My first days where spent with Eli Cohen of Ayala Water Ecology touring his magnificent work in Tel Aviv, which successfully takes sewage from high-rise buildings and utilizes natural biological systems to cleanse the water underground and create beautiful ponds, landscaping and parks in the neighborhood for residents to enjoy.
Israel’s success in water conservation, including recycling and reusing water, is something we must attune to in California. I hear and read everyone speaking of El Niño and our San Diego County Water Authority attempting to reduce water restrictions purely for economic purposes. Based on what I have learned in my quest here in Israel, neither of these are viable solutions. Those of us very close to water understand the long-term effects of our 15-year drought, and El Niño is just not the answer. In my opinion, it will create even more problems due to our faulty infrastructure and limited capacity to collect any storm water at all.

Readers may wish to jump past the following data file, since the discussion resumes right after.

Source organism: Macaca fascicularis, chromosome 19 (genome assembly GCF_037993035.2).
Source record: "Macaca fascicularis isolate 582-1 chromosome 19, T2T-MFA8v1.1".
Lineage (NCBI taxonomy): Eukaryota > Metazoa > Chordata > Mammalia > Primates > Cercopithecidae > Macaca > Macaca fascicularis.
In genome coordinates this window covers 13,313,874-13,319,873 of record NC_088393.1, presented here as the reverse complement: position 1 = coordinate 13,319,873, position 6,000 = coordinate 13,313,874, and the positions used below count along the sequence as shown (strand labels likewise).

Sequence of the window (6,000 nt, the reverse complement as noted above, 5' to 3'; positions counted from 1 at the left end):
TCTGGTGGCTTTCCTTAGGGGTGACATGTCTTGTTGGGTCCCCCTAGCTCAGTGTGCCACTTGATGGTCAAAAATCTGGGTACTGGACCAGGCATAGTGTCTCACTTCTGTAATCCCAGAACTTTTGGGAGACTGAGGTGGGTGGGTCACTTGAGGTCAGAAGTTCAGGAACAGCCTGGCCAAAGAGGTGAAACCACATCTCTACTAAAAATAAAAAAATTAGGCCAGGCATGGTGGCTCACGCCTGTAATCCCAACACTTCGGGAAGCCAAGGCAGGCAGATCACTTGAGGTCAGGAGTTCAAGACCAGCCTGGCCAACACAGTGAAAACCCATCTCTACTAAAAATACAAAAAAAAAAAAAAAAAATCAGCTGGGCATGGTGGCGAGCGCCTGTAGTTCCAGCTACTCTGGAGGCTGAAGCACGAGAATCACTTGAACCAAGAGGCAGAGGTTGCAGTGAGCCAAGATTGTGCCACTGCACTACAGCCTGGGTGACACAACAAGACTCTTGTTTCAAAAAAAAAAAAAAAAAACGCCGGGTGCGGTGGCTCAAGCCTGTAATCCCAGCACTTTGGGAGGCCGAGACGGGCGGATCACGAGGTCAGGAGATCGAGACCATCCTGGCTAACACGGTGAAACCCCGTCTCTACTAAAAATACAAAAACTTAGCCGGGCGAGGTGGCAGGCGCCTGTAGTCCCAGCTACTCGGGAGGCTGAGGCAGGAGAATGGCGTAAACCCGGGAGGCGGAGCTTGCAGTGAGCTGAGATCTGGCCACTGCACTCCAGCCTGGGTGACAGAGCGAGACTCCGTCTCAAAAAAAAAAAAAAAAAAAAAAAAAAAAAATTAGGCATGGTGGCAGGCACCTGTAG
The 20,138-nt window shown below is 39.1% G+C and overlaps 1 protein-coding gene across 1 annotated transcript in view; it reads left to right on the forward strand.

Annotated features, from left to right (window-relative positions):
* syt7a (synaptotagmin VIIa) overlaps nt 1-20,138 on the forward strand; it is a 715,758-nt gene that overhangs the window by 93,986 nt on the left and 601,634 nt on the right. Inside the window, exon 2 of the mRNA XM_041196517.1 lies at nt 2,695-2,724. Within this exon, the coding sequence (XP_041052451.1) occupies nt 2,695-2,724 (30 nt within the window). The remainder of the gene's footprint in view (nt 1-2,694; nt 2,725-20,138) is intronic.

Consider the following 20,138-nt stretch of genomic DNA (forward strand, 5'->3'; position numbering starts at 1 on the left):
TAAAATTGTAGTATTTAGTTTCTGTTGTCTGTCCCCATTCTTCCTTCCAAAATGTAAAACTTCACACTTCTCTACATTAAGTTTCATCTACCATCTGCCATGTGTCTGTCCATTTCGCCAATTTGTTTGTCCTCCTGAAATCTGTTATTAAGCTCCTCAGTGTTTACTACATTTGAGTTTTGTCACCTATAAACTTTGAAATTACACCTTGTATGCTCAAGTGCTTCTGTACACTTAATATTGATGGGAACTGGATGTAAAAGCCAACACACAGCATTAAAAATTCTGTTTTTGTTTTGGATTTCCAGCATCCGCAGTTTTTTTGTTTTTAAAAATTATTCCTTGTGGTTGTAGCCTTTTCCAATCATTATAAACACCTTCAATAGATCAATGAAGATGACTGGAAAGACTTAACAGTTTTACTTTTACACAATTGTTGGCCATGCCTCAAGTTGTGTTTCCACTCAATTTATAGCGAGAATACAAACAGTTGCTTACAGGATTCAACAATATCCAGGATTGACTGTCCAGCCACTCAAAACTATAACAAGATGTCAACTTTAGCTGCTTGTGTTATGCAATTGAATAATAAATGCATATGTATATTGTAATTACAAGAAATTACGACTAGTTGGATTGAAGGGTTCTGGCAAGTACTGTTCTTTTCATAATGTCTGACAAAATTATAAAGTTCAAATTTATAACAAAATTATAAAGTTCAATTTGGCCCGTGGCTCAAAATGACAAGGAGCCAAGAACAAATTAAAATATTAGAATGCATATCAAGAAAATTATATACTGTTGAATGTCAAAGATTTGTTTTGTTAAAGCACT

After spending two days at Ayala Water Ecology’s farm in Zippori, Israel, and studying the natural process of cleansing water and the productive outcomes in agriculture, landscaping, swimming pools, river and lake rehabilitation, wineries, hard industrial waste, chemicals, gas stations and army bases, I am confident our attempts at water recycling (what little we do) in California need a different approach. We need to stop trying to control the uncontrollable and allow nature to do what it does best. This is the expertise Eli Cohen has so successfully applied for many decades in Israel and around the world.
The natural life that thrives from Ayala Water Ecology projects not only exudes water conservation and economic viability, but most importantly their approach allows the natural world and human world to coexist synergistically, benefiting our ecosystem, our infrastructure and our quality of life.
I will be spending time at WATEC in the Ayala Water Ecology booth (#102) to absorb the teachings of Eli Cohen and define Sustainability Matters’ partnership in bringing Ayala Water Ecology to the United States. Stay tuned!